With U.S. elections just one week away, international students on campus find themselves in a unique position.

Students who come from countries outside the United States, many of whom are unable to vote next week, offer an outside perspective on the upcoming elections, especially in regards to the American two-party system. Noting robust on-campus political activity, such as phone banking, canvassing and debate-watching, they said that American students often do not realize how high the level of participation in the American political process is.

“Americans might not appreciate how substantive their political discourse is compared to other countries. For example, in Filipino elections, you’d never have discussions involving health care as a deciding factor in an election,” said Leandro Leviste ’15, a Philippines native who is the son of Filipino Senator Loren Legarda. “As much as people paint the American political system as elitist, it is still more open to people rising through the ranks than many other countries in the world.”

Seven international students interviewed said that, compared to their home countries, American voters seem more engaged and passionate about politics, and the American media is more heavily focused on covering election news.

Specifically, two students mentioned the widely viewed presidential debates as an example of Americans paying close attention to national politics.

“People in America seem more involved in politics than back home [in Pakistan], especially the Average Joe,” Hannia Zia ’16 said. “That’s really heartening to see. Back home, we have more than two parties, but most people seem so disillusioned with the corrupt political system that most don’t vote. In the United States, the debates are watched with rigor, although most people already know who they are going to vote for.”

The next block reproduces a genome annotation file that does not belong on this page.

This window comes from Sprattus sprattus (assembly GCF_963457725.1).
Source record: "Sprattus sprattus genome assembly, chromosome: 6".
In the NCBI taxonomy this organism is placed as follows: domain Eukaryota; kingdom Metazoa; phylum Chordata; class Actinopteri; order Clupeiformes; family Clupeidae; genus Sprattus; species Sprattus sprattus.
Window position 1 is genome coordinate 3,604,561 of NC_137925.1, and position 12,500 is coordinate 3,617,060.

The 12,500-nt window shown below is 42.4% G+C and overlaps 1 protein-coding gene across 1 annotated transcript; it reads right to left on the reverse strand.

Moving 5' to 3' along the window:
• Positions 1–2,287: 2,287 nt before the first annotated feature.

Ben Mallet ’16 said that in contrast to the U.S., in his home country of England, television ads for political candidates are banned, limiting the amount of money that candidates can spend.

Students also commented on America’s two-party system compared to coalition governments found in many of their home countries.

“I think people around the world are both fascinated and baffled by American elections,” said Fil Lekkas ’14, who holds both German and Greek citizenship. “The domination of the political scene by two parties and the total absence of coalition forming is strange, especially to Europeans.”

Nick Lo ’15, a citizen of the United Kingdom, Hong Kong and the United States, said that although he plans on voting next week, neither party really reflects his views. He added that the two-party system does not give him much flexibility when filling out his ballot.

“The two parties are not that different in reality, in terms of their policies,” Lo said. “The United States needs more varied opinions and political representation than just Democrats vs. Republicans, because you miss out on many segments of the population who don’t agree with either party’s views but are forced to vote for one of them.”

International students comprise 10 percent of Yale College enrollment, according to Yale’s admissions website.